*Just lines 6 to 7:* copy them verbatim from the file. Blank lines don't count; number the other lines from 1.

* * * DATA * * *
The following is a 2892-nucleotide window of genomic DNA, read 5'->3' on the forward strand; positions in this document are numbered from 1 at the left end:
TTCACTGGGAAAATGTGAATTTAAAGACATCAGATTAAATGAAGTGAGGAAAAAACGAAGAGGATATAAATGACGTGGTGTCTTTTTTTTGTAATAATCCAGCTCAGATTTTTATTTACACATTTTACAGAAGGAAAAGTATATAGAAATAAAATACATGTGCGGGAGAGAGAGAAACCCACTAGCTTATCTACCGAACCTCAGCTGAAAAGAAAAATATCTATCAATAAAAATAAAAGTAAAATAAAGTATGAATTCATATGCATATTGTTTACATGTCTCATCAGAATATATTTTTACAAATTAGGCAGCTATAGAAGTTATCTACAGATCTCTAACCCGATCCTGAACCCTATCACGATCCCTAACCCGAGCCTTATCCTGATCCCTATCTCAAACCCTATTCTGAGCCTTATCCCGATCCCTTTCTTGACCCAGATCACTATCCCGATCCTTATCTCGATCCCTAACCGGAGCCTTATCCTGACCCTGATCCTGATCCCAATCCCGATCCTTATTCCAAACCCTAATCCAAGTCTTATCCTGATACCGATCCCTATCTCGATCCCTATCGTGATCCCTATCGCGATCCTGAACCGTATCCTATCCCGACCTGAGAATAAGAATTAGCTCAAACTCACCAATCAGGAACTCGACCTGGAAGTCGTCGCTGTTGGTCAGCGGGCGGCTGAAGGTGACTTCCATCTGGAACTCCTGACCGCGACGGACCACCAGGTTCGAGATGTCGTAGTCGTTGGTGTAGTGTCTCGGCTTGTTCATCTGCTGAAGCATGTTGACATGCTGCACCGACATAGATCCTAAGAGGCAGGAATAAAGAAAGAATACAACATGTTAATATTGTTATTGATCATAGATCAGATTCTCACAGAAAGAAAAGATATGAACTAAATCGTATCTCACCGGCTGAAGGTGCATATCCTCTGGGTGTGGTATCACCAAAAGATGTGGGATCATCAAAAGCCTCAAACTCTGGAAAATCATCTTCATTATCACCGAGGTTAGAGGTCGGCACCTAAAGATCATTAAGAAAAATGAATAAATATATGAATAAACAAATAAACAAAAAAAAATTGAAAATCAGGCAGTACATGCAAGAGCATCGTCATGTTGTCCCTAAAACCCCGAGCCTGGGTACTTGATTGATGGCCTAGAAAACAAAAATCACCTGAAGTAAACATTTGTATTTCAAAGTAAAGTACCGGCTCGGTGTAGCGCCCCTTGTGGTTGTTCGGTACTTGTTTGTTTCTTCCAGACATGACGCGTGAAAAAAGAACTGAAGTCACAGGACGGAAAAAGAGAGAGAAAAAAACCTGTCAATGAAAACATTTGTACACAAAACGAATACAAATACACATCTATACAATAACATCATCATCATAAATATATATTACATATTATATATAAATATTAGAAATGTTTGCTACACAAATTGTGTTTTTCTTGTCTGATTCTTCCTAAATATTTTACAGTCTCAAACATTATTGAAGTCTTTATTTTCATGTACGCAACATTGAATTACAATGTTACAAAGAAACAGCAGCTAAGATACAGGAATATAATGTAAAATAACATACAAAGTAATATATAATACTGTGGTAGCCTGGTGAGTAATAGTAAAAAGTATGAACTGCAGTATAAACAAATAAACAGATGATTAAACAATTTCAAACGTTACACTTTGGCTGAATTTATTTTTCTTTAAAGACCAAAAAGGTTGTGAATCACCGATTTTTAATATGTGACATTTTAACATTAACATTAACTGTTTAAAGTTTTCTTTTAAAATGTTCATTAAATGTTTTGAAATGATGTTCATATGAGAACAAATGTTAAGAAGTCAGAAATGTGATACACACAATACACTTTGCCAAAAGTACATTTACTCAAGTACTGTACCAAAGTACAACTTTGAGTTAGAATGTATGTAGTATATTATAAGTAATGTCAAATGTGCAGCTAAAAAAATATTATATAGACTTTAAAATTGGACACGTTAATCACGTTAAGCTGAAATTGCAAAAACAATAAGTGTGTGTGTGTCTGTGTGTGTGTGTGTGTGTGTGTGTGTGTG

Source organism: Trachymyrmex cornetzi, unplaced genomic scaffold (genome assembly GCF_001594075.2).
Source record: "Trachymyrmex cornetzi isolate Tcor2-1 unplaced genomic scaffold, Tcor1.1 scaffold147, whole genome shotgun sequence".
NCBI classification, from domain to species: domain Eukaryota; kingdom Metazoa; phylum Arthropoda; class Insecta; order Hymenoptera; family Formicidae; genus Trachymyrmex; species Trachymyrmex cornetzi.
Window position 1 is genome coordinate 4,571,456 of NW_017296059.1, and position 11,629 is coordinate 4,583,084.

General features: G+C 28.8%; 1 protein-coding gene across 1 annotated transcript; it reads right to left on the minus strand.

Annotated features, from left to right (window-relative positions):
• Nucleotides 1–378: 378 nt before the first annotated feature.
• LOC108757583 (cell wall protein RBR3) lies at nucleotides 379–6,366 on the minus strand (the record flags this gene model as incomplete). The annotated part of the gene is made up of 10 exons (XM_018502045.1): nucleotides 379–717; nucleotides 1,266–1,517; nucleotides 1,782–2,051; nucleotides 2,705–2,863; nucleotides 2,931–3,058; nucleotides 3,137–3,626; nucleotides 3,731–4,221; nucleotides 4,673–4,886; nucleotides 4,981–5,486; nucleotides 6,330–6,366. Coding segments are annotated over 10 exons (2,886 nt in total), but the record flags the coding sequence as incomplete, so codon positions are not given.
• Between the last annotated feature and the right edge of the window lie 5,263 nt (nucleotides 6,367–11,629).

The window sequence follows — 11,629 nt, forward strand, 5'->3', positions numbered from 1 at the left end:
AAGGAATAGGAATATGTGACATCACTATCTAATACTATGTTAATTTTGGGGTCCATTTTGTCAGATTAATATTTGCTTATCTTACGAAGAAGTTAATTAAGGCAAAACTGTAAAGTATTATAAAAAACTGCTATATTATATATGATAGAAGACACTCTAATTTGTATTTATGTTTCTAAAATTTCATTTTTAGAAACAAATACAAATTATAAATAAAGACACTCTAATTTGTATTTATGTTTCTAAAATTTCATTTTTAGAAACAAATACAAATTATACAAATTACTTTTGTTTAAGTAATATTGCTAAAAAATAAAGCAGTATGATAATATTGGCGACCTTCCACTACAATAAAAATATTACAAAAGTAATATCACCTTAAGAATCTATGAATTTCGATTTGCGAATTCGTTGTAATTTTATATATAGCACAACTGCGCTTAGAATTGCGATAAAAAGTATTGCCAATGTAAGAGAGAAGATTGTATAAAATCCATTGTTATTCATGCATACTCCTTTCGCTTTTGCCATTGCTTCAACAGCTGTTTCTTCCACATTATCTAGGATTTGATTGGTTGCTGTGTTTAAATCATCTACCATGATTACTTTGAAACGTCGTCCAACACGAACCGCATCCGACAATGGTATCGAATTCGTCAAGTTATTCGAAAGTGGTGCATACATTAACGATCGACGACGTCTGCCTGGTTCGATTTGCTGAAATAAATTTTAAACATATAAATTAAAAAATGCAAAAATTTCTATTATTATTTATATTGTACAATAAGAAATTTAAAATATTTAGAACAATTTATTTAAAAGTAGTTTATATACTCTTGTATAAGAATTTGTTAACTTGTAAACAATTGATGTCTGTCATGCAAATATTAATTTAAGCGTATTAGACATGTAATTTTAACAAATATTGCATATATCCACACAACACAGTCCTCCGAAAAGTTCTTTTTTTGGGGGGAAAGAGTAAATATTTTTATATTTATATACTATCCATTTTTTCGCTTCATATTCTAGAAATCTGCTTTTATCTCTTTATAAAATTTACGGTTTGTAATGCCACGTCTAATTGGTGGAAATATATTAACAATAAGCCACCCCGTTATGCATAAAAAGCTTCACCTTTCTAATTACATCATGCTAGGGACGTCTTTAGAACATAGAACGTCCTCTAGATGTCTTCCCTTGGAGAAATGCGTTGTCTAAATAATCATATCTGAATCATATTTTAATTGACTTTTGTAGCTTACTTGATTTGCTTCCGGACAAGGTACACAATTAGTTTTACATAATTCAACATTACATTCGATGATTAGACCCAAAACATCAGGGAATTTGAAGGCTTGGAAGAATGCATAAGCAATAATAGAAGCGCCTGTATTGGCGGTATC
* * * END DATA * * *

Window position 1 is genome coordinate 4,571,456 of NW_017296059.1, and position 11,629 is coordinate 4,583,084.

General features: G+C 28.8%; 1 protein-coding gene across 1 annotated transcript; it reads right to left on the minus strand.